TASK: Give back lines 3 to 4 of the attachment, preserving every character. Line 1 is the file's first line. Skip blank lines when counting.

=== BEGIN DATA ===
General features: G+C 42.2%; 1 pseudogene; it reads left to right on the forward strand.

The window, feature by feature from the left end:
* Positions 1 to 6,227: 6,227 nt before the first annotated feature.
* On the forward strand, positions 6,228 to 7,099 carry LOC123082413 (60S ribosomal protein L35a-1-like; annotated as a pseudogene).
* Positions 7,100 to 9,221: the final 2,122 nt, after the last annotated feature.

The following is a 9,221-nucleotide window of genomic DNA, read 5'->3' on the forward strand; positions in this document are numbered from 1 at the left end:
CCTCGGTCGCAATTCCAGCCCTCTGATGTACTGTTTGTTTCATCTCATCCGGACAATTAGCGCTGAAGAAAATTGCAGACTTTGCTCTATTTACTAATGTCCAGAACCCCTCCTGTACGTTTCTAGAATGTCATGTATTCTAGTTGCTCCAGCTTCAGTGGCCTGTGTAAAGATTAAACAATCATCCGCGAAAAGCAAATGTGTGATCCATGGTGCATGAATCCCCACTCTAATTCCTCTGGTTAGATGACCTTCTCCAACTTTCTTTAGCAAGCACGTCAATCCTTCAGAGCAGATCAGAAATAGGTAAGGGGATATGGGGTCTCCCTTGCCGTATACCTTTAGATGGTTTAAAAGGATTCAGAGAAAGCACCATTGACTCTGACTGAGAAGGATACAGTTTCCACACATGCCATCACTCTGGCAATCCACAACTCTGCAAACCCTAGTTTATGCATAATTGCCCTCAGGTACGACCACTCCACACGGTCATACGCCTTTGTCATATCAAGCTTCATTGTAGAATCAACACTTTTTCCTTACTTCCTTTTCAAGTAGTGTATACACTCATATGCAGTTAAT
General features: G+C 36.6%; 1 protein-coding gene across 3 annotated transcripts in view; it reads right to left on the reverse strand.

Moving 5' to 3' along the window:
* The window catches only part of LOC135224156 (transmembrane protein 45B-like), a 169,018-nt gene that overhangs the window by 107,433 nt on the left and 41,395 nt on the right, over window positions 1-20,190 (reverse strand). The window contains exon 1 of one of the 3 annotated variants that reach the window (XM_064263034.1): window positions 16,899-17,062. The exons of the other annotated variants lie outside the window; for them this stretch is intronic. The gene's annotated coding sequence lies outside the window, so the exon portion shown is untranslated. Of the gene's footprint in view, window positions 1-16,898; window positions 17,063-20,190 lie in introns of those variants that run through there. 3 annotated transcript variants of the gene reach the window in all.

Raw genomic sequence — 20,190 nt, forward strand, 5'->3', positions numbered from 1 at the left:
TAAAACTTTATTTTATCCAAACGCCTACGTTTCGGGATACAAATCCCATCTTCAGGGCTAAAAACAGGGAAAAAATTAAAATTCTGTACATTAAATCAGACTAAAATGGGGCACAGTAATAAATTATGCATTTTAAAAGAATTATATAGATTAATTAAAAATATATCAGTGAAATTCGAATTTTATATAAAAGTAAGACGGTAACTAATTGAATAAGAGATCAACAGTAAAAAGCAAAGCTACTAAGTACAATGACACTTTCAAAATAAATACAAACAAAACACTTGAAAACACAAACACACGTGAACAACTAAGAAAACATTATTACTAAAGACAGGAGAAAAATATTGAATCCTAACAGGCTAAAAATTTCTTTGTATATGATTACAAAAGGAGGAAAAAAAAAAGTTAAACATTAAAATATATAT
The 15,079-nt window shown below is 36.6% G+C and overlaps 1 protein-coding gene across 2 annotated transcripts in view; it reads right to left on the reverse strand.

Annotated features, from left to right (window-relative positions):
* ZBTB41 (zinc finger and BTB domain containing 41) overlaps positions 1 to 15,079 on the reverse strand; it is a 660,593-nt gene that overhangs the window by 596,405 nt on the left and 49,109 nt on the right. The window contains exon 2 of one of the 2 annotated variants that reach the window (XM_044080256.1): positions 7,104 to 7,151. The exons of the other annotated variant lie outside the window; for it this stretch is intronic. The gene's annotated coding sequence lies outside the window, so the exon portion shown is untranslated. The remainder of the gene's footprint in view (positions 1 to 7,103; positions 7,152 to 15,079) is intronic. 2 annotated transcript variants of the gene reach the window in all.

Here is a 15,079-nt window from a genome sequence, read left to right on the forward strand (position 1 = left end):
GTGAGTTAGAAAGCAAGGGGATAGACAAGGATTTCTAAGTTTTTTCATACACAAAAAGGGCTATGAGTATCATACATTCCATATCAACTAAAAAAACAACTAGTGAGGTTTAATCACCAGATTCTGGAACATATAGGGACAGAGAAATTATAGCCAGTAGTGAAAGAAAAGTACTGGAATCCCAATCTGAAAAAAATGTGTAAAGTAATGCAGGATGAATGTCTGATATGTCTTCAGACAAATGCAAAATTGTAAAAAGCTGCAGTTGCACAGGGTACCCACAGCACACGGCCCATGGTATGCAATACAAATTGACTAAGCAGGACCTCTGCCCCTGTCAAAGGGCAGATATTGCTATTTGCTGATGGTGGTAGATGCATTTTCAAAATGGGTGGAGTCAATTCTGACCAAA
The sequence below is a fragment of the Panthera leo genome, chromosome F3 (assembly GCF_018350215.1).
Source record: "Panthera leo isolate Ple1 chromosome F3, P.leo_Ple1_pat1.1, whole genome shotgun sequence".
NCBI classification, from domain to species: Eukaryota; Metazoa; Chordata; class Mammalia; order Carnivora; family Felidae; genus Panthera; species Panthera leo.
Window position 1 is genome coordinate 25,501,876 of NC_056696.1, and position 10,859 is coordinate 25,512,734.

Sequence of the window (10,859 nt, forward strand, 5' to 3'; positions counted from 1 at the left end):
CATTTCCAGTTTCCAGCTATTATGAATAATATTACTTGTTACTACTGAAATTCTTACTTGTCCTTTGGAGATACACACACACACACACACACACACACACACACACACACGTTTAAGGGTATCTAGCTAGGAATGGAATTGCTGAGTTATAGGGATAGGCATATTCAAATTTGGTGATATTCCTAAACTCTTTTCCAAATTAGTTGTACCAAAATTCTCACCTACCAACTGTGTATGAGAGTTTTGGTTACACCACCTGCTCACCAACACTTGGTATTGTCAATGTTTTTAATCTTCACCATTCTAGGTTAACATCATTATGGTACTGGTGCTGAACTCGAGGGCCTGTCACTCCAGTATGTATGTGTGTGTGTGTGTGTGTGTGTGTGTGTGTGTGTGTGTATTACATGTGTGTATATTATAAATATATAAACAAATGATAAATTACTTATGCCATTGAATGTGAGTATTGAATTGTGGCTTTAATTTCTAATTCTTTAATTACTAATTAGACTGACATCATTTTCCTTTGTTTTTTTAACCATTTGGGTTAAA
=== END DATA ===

* Positions 1 to 6,227: 6,227 nt before the first annotated feature.
* On the forward strand, positions 6,228 to 7,099 carry LOC123082413 (60S ribosomal protein L35a-1-like; annotated as a pseudogene).